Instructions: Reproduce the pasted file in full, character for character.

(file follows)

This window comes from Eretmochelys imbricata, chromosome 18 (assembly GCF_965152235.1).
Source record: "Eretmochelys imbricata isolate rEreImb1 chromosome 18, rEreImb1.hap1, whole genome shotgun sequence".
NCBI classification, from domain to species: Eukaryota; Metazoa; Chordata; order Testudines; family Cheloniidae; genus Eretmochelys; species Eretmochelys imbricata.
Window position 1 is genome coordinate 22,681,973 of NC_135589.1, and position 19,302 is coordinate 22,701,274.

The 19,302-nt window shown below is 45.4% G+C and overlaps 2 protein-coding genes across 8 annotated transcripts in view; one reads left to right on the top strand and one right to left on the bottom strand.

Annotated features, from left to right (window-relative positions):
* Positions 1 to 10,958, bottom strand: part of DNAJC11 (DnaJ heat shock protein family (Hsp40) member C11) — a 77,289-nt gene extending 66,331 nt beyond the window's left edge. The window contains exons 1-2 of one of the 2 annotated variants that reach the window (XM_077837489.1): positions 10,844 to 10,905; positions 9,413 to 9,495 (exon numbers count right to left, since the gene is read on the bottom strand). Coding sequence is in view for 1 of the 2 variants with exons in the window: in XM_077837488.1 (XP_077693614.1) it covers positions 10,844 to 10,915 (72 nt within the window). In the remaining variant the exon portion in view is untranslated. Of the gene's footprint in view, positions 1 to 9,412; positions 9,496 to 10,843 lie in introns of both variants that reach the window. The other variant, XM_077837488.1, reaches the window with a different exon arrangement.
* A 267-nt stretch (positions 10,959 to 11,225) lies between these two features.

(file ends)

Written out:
This window comes from Eretmochelys imbricata, chromosome 18 (assembly GCF_965152235.1).
Source record: "Eretmochelys imbricata isolate rEreImb1 chromosome 18, rEreImb1.hap1, whole genome shotgun sequence".
NCBI classification, from domain to species: Eukaryota; Metazoa; Chordata; order Testudines; family Cheloniidae; genus Eretmochelys; species Eretmochelys imbricata.
Window position 1 is genome coordinate 22,681,973 of NC_135589.1, and position 19,302 is coordinate 22,701,274.

The 19,302-nt window shown below is 45.4% G+C and overlaps 2 protein-coding genes across 8 annotated transcripts in view; one reads left to right on the top strand and one right to left on the bottom strand.

Annotated features, from left to right (window-relative positions):
* Positions 1 to 10,958, bottom strand: part of DNAJC11 (DnaJ heat shock protein family (Hsp40) member C11) — a 77,289-nt gene extending 66,331 nt beyond the window's left edge. The window contains exons 1-2 of one of the 2 annotated variants that reach the window (XM_077837489.1): positions 10,844 to 10,905; positions 9,413 to 9,495 (exon numbers count right to left, since the gene is read on the bottom strand). Coding sequence is in view for 1 of the 2 variants with exons in the window: in XM_077837488.1 (XP_077693614.1) it covers positions 10,844 to 10,915 (72 nt within the window). In the remaining variant the exon portion in view is untranslated. Of the gene's footprint in view, positions 1 to 9,412; positions 9,496 to 10,843 lie in introns of both variants that reach the window. The other variant, XM_077837488.1, reaches the window with a different exon arrangement.
* A 267-nt stretch (positions 10,959 to 11,225) lies between these two features.